Laminins in basement membrane assembly

Cell Adh Migr. Jan-Feb 2013;7(1):56-63. doi: 10.4161/cam.21831. Epub 2012 Oct 17.


The heterotrimeric laminins are a defining component of all basement membranes and self-assemble into a cell-associated network. The three short arms of the cross-shaped laminin molecule form the network nodes, with a strict requirement for one α, one β and one γ arm. The globular domain at the end of the long arm binds to cellular receptors, including integrins, α-dystroglycan, heparan sulfates and sulfated glycolipids. Collateral anchorage of the laminin network is provided by the proteoglycans perlecan and agrin. A second network is then formed by type IV collagen, which interacts with the laminin network through the heparan sulfate chains of perlecan and agrin and additional linkage by nidogen. This maturation of basement membranes becomes essential at later stages of embryo development.

Publication types

  • Research Support, N.I.H., Extramural
  • Research Support, Non-U.S. Gov't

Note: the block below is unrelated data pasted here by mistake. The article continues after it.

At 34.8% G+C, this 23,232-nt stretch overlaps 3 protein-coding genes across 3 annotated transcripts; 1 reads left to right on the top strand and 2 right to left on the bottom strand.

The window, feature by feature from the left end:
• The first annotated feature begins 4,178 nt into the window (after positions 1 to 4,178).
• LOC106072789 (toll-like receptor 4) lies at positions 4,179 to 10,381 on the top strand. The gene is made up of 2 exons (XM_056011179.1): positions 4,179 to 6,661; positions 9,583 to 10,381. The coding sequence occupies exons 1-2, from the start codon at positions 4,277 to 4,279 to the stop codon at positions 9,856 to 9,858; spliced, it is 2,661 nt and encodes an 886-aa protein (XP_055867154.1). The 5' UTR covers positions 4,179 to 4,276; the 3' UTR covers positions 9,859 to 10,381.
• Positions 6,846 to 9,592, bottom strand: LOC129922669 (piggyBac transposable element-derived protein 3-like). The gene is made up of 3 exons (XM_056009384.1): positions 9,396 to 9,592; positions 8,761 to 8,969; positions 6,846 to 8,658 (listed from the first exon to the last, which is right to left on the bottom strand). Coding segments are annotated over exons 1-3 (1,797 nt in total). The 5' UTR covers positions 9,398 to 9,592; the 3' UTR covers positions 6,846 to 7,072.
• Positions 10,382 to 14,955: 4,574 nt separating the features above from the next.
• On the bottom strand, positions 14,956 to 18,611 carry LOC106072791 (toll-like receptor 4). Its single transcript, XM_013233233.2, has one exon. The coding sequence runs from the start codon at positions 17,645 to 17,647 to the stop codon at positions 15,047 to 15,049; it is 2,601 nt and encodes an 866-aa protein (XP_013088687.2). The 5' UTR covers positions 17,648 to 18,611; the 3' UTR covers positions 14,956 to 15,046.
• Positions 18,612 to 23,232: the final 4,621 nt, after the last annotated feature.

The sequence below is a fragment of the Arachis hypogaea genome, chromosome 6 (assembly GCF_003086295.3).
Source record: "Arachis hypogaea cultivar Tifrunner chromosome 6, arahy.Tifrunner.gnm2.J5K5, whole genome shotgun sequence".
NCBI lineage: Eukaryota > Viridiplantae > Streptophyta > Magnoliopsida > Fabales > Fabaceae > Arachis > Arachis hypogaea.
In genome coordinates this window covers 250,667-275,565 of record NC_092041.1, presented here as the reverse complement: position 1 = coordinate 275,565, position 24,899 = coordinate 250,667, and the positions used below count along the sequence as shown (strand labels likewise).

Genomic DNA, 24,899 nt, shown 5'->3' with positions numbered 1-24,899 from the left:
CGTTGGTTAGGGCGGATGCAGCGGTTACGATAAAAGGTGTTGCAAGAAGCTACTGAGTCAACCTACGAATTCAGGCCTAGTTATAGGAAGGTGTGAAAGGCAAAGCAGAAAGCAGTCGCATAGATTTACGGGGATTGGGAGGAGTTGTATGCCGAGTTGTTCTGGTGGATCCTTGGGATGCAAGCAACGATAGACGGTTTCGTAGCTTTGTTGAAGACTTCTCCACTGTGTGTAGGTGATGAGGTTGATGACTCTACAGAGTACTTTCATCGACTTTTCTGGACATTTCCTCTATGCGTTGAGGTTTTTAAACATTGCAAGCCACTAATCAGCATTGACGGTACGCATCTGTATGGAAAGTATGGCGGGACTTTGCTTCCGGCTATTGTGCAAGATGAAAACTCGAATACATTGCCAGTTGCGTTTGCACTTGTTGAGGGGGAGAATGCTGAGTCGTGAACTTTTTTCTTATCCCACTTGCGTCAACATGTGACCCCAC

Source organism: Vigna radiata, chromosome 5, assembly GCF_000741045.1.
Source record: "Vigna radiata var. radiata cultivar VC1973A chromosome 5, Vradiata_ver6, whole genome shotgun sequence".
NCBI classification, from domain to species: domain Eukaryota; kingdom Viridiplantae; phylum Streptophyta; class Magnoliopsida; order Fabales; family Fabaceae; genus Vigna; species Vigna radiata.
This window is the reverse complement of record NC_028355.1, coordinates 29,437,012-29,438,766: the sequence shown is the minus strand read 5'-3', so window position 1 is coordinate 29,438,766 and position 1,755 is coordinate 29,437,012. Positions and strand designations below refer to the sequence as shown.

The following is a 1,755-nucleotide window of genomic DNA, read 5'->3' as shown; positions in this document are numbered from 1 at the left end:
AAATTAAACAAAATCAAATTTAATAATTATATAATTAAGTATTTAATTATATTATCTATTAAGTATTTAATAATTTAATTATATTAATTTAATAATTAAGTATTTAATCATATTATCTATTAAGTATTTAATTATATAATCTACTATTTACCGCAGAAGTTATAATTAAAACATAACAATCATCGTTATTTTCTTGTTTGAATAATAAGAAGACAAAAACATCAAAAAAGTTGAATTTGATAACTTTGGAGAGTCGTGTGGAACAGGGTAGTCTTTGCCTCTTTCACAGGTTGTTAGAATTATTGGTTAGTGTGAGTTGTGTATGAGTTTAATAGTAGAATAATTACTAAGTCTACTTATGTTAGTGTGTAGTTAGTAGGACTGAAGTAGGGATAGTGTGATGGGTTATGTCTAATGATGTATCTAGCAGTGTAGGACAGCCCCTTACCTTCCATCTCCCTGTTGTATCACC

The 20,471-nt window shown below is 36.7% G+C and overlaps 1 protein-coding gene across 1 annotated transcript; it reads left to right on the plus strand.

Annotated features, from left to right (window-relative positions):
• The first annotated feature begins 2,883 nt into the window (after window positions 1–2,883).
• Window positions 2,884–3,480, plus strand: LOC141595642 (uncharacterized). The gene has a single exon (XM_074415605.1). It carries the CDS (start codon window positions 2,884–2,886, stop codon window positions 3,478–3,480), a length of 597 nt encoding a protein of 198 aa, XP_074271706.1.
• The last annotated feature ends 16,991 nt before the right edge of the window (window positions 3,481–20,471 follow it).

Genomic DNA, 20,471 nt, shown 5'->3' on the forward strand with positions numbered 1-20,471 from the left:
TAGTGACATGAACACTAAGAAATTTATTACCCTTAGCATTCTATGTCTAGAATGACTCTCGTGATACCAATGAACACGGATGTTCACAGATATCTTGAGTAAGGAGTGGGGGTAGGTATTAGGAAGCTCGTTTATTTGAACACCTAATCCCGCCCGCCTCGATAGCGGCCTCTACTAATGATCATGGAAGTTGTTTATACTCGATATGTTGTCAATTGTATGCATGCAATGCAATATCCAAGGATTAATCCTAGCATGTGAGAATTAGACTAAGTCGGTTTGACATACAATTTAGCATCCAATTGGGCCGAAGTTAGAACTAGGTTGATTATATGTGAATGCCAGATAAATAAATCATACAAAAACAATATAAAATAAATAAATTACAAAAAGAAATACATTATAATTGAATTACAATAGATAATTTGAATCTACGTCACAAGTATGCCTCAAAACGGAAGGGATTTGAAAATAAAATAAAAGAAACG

• Review

MeSH terms

  • Agrin / metabolism
  • Animals
  • Basement Membrane / cytology
  • Basement Membrane / metabolism*
  • Collagen Type IV / genetics
  • Collagen Type IV / metabolism
  • Cytoskeleton / metabolism*
  • Dystroglycans / metabolism
  • Extracellular Matrix / metabolism*
  • Heparan Sulfate Proteoglycans / metabolism
  • Humans
  • Integrin alpha Chains / metabolism
  • Laminin / genetics
  • Laminin / metabolism*
  • Polymerization
  • Protein Binding
  • Protein Interaction Mapping
  • Protein Structure, Tertiary


  • Agrin
  • Collagen Type IV
  • Heparan Sulfate Proteoglycans
  • Integrin alpha Chains
  • Laminin
  • perlecan
  • Dystroglycans